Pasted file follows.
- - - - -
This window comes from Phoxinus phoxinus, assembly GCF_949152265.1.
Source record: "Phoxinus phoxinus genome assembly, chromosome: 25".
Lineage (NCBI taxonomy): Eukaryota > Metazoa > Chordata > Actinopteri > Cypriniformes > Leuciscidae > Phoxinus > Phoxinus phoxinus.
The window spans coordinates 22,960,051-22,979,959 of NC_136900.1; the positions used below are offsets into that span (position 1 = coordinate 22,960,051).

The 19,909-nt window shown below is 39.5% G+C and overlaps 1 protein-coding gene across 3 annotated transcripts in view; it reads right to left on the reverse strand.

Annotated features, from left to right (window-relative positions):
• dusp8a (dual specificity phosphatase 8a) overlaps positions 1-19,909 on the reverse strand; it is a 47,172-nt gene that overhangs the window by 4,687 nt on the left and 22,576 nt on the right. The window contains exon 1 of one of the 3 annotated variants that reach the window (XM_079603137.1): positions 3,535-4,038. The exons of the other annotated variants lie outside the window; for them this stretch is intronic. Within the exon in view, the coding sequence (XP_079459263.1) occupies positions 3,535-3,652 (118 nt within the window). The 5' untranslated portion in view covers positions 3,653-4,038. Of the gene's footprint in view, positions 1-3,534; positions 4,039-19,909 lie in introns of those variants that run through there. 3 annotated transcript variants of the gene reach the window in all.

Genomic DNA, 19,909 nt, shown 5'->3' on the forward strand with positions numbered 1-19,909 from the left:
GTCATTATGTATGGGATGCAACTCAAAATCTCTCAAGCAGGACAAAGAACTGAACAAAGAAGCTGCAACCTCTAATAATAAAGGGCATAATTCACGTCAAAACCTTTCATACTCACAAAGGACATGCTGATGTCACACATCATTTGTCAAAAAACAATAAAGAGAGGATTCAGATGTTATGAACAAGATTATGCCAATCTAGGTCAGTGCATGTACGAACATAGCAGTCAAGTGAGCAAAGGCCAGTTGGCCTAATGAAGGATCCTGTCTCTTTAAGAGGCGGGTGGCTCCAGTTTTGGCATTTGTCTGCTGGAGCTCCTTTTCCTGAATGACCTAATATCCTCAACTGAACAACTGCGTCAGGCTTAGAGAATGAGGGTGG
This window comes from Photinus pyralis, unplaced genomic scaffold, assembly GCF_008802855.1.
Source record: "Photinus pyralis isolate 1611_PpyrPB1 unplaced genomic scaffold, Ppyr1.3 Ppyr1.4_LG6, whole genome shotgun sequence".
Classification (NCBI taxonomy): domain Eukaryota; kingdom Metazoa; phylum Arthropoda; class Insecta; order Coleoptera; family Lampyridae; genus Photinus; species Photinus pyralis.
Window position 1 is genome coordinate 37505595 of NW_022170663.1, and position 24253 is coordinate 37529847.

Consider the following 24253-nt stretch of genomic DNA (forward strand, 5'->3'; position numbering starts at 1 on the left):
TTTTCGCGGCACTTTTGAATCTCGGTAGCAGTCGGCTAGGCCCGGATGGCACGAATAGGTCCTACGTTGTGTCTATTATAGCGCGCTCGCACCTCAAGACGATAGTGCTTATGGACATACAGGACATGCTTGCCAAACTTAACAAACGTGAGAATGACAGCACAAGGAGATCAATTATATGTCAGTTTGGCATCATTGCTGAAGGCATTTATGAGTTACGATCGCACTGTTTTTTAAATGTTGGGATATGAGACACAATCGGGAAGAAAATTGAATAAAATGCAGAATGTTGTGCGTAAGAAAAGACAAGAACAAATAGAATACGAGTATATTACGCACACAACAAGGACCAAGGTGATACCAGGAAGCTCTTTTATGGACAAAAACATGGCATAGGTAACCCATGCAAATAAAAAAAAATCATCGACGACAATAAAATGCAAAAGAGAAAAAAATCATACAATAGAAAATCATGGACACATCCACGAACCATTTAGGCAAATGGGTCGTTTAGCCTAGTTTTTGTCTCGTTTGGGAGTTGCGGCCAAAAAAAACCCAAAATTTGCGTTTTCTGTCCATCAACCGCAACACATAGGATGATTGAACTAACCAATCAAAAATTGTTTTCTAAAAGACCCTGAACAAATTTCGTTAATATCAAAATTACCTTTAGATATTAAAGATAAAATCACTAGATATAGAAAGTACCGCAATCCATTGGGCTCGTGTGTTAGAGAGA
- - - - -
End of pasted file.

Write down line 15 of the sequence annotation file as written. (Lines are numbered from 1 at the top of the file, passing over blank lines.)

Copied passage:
TTTTCGCGGCACTTTTGAATCTCGGTAGCAGTCGGCTAGGCCCGGATGGCACGAATAGGTCCTACGTTGTGTCTATTATAGCGCGCTCGCACCTCAAGACGATAGTGCTTATGGACATACAGGACATGCTTGCCAAACTTAACAAACGTGAGAATGACAGCACAAGGAGATCAATTATATGTCAGTTTGGCATCATTGCTGAAGGCATTTATGAGTTACGATCGCACTGTTTTTTAAATGTTGGGATATGAGACACAATCGGGAAGAAAATTGAATAAAATGCAGAATGTTGTGCGTAAGAAAAGACAAGAACAAATAGAATACGAGTATATTACGCACACAACAAGGACCAAGGTGATACCAGGAAGCTCTTTTATGGACAAAAACATGGCATAGGTAACCCATGCAAATAAAAAAAAATCATCGACGACAATAAAATGCAAAAGAGAAAAAAATCATACAATAGAAAATCATGGACACATCCACGAACCATTTAGGCAAATGGGTCGTTTAGCCTAGTTTTTGTCTCGTTTGGGAGTTGCGGCCAAAAAAAACCCAAAATTTGCGTTTTCTGTCCATCAACCGCAACACATAGGATGATTGAACTAACCAATCAAAAATTGTTTTCTAAAAGACCCTGAACAAATTTCGTTAATATCAAAATTACCTTTAGATATTAAAGATAAAATCACTAGATATAGAAAGTACCGCAATCCATTGGGCTCGTGTGTTAGAGAGA